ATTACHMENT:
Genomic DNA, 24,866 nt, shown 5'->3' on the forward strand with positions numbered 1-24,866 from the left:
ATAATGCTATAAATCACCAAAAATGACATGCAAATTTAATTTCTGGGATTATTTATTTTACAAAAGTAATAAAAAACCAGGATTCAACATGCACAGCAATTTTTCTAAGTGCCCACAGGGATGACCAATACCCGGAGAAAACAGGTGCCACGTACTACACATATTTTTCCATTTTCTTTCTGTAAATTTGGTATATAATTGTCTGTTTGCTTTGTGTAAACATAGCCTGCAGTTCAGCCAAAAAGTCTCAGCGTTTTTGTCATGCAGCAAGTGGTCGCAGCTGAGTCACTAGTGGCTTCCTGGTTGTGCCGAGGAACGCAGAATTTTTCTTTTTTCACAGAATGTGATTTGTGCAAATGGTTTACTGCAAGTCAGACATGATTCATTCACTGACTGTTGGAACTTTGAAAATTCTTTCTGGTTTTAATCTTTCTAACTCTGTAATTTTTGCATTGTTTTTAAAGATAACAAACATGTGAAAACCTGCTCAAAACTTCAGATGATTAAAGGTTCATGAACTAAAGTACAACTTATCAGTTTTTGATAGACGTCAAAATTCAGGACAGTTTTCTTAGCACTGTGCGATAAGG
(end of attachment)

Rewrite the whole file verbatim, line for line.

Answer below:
Genomic DNA, 24,866 nt, shown 5'->3' on the forward strand with positions numbered 1-24,866 from the left:
ATAATGCTATAAATCACCAAAAATGACATGCAAATTTAATTTCTGGGATTATTTATTTTACAAAAGTAATAAAAAACCAGGATTCAACATGCACAGCAATTTTTCTAAGTGCCCACAGGGATGACCAATACCCGGAGAAAACAGGTGCCACGTACTACACATATTTTTCCATTTTCTTTCTGTAAATTTGGTATATAATTGTCTGTTTGCTTTGTGTAAACATAGCCTGCAGTTCAGCCAAAAAGTCTCAGCGTTTTTGTCATGCAGCAAGTGGTCGCAGCTGAGTCACTAGTGGCTTCCTGGTTGTGCCGAGGAACGCAGAATTTTTCTTTTTTCACAGAATGTGATTTGTGCAAATGGTTTACTGCAAGTCAGACATGATTCATTCACTGACTGTTGGAACTTTGAAAATTCTTTCTGGTTTTAATCTTTCTAACTCTGTAATTTTTGCATTGTTTTTAAAGATAACAAACATGTGAAAACCTGCTCAAAACTTCAGATGATTAAAGGTTCATGAACTAAAGTACAACTTATCAGTTTTTGATAGACGTCAAAATTCAGGACAGTTTTCTTAGCACTGTGCGATAAGG